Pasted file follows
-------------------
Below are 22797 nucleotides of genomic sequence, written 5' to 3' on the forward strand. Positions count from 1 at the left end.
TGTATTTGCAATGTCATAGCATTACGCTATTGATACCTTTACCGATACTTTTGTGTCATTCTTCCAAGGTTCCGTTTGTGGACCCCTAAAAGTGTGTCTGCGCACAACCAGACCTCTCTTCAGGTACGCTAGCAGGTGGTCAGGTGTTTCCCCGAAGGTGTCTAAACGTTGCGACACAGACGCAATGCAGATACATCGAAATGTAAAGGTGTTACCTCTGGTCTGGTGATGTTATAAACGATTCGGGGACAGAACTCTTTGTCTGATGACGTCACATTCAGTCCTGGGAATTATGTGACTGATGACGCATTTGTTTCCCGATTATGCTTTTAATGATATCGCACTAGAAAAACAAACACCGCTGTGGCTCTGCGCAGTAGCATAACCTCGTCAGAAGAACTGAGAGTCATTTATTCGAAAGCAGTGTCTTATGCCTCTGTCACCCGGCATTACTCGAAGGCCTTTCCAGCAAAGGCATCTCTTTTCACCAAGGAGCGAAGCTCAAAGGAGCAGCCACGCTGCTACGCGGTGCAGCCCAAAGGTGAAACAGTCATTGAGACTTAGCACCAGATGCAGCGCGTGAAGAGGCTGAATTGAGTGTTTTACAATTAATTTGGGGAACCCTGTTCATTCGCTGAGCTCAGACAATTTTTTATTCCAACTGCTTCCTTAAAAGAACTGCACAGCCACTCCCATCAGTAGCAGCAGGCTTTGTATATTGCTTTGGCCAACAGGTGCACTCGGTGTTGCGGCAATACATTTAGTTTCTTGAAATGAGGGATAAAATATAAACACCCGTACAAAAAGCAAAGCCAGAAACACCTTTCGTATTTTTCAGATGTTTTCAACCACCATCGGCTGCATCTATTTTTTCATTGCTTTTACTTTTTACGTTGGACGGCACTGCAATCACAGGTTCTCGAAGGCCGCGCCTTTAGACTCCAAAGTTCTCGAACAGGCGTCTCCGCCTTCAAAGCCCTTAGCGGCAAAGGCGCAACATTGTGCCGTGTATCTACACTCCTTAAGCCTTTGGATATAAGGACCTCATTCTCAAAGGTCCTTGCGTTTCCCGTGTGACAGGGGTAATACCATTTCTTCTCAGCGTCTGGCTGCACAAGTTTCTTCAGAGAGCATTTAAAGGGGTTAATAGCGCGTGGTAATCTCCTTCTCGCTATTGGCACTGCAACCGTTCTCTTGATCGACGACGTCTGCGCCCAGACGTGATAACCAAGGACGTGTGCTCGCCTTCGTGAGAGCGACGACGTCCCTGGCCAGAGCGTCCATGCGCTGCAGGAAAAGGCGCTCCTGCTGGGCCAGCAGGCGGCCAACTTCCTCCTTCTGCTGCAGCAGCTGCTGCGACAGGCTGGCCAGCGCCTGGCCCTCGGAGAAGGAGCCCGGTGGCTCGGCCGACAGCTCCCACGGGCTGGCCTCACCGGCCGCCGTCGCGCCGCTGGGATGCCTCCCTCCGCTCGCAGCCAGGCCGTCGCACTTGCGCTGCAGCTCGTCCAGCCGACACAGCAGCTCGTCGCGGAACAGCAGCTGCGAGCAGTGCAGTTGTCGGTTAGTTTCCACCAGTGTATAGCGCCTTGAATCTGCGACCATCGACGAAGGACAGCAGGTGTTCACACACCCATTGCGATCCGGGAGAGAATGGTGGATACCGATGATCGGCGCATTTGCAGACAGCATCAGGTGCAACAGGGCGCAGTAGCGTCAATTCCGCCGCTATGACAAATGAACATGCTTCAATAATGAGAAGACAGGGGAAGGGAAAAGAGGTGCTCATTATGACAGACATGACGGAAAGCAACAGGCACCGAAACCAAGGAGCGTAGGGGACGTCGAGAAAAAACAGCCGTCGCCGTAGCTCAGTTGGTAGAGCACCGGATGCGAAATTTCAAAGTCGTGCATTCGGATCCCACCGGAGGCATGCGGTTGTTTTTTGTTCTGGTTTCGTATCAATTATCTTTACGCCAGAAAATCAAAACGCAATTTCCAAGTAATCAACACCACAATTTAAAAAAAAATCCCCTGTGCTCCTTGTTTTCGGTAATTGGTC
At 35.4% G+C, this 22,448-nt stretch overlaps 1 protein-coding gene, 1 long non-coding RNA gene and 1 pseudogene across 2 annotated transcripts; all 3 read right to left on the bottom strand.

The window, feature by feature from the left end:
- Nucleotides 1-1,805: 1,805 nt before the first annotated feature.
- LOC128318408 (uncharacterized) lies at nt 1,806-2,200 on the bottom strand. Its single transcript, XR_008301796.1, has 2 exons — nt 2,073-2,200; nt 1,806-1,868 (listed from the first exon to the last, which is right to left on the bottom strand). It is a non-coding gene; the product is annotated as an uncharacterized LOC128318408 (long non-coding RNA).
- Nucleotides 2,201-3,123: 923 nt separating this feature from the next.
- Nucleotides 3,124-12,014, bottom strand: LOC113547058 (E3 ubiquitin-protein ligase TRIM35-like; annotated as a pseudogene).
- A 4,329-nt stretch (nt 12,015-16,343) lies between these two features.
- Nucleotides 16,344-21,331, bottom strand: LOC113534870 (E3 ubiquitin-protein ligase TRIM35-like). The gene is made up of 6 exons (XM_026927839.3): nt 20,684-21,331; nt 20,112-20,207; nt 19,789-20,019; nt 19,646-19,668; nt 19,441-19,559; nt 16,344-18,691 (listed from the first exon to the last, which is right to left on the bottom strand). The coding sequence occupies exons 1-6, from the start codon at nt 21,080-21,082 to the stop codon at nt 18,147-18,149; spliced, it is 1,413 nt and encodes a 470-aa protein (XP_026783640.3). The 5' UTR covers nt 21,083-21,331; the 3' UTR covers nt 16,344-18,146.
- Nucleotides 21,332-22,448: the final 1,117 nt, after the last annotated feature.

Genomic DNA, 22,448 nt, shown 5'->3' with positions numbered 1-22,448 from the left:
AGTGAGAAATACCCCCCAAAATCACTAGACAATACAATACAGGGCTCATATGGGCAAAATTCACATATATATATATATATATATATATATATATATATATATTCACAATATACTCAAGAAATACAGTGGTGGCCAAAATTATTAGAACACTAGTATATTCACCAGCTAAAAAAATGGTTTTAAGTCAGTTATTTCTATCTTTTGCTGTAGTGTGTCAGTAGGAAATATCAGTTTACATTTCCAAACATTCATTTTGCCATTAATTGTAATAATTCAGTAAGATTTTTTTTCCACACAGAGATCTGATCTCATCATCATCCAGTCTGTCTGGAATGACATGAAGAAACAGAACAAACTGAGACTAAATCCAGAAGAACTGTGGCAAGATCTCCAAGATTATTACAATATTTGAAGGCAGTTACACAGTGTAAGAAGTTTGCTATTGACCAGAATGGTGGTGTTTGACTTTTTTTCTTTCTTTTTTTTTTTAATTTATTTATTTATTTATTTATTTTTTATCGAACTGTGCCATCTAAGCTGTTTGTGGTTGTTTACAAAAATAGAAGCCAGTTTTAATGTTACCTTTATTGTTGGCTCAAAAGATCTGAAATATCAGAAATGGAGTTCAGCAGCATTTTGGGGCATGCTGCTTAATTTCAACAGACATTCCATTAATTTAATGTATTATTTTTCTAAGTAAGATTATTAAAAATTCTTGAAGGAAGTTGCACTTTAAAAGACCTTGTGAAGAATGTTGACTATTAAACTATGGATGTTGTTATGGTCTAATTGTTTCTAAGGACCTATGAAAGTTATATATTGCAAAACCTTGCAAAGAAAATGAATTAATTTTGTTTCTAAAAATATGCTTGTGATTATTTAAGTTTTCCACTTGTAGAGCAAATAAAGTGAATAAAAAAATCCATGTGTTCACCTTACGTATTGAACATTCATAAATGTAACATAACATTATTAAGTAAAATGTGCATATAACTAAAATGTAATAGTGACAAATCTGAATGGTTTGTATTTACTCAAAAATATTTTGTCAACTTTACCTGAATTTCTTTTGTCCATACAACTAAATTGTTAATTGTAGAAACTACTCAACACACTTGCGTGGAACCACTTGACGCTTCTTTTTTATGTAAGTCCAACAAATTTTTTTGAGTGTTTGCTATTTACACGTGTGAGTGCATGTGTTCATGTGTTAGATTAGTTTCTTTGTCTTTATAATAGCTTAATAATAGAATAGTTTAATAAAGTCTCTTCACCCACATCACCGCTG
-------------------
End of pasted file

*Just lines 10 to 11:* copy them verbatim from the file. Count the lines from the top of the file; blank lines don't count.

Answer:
- Nucleotides 16,344-21,331, bottom strand: LOC113534870 (E3 ubiquitin-protein ligase TRIM35-like). The gene is made up of 6 exons (XM_026927839.3): nt 20,684-21,331; nt 20,112-20,207; nt 19,789-20,019; nt 19,646-19,668; nt 19,441-19,559; nt 16,344-18,691 (listed from the first exon to the last, which is right to left on the bottom strand). The coding sequence occupies exons 1-6, from the start codon at nt 21,080-21,082 to the stop codon at nt 18,147-18,149; spliced, it is 1,413 nt and encodes a 470-aa protein (XP_026783640.3). The 5' UTR covers nt 21,083-21,331; the 3' UTR covers nt 16,344-18,146.
- Nucleotides 21,332-22,448: the final 1,117 nt, after the last annotated feature.